RALEIGH At 6 p.m. Friday, the Nature Research Center welcomed its first saucer-eyed kid to gawk at robotic bats, its first grabby fingers to touch a computerized map of Australia, its first nose pressed to a tank with a stingray swimming inside.
More than 1,000 people jammed Jones Street downtown for the museum’s 24-hour grand opening. They stood in a line that stretched around the block to Lane Street, waiting 45 minutes for a chance to stand inside the three-story globe that gradually took shape over the past year.
If for nothing else, history will mark this day as a moment when school-age kids in Raleigh rushed to peer through a microscope on a Friday night, when Wii and Netflix usually beckon.
For all the butterfly collectors in the Triangle, all the junior herpetologists, all the budding engineers who started out on Legos, Friday delivered a new shrine.
“We’re taking scientists out of their lab coats and isolated labs and putting them into the spotlight,” said Meg Lowman, director of the Nature Research Center. “They are the new rock stars.”
The NRC arrives as the shiny new wing of the N.C. Museum of Natural Sciences, which already draws 700,000 people a year, more than any other museum in the state. Adding 80,000 square feet and costing $56 million, the new wing expected to send attendance rocketing up by nearly 30 percent.
“We’ve shown people again today that in North Carolina, with our tax dollars, we’re willing to go the extra mile,” Gov. Bev Perdue told the gathered crowd. “To dream big dreams.”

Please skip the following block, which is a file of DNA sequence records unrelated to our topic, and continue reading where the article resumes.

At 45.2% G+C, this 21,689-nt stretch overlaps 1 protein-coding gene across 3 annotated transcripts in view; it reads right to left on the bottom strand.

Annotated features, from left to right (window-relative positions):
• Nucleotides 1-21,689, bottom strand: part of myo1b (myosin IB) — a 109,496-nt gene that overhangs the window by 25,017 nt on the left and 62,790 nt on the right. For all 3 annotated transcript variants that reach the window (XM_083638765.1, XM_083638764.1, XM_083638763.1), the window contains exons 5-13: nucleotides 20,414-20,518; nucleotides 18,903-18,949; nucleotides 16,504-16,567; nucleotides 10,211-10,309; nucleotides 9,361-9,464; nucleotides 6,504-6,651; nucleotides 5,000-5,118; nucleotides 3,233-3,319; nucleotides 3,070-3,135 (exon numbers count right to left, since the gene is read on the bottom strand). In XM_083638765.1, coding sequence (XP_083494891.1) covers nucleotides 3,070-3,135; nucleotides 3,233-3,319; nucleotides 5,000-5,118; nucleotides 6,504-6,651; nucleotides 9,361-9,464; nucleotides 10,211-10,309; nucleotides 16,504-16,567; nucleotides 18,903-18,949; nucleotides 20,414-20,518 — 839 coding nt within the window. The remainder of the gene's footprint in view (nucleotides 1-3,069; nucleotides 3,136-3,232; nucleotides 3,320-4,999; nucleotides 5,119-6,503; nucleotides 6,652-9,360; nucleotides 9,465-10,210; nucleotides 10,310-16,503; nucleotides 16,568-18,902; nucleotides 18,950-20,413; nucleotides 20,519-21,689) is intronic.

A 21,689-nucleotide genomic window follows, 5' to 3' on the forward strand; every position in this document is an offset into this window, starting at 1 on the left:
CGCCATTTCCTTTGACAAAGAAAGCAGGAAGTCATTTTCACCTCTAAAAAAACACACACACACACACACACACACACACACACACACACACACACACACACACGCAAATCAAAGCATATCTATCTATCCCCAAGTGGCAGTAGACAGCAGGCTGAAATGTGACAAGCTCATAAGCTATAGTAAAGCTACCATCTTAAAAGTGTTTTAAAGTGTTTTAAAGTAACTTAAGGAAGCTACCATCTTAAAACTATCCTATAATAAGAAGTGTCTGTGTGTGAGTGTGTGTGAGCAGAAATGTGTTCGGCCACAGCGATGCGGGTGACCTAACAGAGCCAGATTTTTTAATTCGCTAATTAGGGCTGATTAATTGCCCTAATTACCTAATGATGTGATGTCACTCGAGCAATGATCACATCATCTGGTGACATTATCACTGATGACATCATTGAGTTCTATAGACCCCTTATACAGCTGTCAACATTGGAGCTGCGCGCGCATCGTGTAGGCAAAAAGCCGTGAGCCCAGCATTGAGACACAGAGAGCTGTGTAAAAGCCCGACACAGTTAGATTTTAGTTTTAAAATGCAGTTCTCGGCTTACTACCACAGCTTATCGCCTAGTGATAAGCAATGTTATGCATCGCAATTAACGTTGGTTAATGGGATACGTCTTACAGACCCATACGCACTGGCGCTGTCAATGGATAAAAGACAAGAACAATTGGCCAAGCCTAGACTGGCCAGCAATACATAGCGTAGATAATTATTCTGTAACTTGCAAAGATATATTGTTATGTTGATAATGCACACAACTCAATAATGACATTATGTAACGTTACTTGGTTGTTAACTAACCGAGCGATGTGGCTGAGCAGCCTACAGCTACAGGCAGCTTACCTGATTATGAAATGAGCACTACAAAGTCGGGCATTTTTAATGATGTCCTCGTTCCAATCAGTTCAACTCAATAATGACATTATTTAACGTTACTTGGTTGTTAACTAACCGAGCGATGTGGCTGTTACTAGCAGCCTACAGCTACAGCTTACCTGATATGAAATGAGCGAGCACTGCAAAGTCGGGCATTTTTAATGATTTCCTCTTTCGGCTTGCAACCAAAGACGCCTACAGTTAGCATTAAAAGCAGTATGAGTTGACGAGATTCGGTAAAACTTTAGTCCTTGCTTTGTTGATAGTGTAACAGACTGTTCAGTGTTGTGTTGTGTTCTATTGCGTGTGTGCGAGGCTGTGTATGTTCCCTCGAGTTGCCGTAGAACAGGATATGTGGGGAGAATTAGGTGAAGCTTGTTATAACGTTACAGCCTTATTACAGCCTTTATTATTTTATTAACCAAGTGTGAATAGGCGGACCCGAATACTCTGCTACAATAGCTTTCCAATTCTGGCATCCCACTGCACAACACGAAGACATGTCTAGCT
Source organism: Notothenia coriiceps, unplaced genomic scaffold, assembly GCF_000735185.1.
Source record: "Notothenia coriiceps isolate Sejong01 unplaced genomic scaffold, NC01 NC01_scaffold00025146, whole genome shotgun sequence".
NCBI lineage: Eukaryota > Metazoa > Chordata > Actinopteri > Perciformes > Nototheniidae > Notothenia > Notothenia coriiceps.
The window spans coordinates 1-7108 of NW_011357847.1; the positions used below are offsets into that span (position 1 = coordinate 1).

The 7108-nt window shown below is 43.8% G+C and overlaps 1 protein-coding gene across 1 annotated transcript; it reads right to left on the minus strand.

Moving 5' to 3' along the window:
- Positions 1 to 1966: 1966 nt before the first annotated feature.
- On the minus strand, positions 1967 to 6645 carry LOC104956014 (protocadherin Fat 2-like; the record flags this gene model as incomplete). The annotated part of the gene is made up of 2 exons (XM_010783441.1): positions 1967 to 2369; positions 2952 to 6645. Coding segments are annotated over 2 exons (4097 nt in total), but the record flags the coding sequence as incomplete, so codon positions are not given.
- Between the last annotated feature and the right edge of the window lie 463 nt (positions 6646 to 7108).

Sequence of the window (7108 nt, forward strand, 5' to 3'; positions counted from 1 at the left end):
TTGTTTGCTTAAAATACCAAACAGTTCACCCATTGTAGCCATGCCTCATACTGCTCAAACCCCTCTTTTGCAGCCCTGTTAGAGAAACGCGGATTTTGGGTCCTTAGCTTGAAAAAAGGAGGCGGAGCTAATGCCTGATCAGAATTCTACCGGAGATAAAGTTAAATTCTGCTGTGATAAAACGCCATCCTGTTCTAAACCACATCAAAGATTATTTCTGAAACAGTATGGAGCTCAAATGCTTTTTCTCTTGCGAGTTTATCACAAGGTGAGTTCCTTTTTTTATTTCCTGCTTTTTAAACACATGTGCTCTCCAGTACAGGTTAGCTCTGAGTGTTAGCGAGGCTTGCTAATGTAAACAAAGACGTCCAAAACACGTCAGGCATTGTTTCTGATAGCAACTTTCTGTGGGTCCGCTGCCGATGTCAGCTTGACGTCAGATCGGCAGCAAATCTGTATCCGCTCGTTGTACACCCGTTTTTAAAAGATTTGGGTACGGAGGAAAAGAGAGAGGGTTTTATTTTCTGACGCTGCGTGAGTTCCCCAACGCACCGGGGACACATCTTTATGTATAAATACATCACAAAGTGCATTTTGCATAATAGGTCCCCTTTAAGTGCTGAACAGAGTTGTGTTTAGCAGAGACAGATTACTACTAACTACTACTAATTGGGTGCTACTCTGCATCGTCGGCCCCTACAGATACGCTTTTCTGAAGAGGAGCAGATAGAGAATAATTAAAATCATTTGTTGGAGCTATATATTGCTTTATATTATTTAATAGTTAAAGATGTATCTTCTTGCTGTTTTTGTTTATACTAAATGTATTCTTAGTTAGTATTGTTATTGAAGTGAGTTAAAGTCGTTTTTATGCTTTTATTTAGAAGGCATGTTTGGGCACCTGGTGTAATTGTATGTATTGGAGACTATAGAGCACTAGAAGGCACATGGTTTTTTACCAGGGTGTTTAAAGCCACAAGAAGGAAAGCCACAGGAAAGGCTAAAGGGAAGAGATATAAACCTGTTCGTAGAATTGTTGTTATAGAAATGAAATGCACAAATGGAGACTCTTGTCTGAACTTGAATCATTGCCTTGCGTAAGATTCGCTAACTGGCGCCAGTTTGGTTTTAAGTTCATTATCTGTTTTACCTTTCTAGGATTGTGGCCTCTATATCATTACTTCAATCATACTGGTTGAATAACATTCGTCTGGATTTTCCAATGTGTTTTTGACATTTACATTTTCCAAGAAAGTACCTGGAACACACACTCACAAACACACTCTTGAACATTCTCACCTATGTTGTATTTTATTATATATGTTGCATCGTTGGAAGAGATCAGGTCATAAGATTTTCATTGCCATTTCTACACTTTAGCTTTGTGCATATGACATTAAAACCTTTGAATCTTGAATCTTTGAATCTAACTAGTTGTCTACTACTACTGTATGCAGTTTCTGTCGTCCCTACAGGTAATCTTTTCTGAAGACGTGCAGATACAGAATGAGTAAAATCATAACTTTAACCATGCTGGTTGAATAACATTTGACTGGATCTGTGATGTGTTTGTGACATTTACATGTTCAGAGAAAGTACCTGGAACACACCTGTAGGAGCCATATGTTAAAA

The celebration began with pomp, symbolism and science geekery, starting with the pounding of the Shaw University drum line and finishing with a giant crane puppet sailing over Jones Street, carried by six people. Sir Walter Raleigh strutted past the crowd, kissing hands. Vendors gave out free seashells and invited passers-by to isolate the DNA from a strawberry.
Water from the world
Samples of water collected from around the world – the Ganges River, the Thames River, the Vatican – were mixed in a locally made pot, then poured over a newly planted tree at the NRC’s entrance.
“Isn’t it wonderful that what you are involved in right now is happening in the only place in the universe?” asked Chuck Davis, founder of the African-American Dance Ensemble, which performed Friday. “Smile, y’all. For the remainder of your life, smile.”
Even as they waited in line, visitors had science thrust at them. Volunteers worked the crowd offering owl’s feathers to touch and containers of seaweed to smell. For parents, who’ve been passing the globe-shaped SECU Daily Planet for months, Friday was a chance to finally tell their kids, “Yes. You can go in now.”
“Our daughter Annika is two and a half, and we’ve been telling her wait till April,” said Frank McKay, math and science teacher at Exploris Middle School. “She doesn’t know what April means, but she’s champing at the bit to get in here.”
Annika, and a thousand more saucer eyes.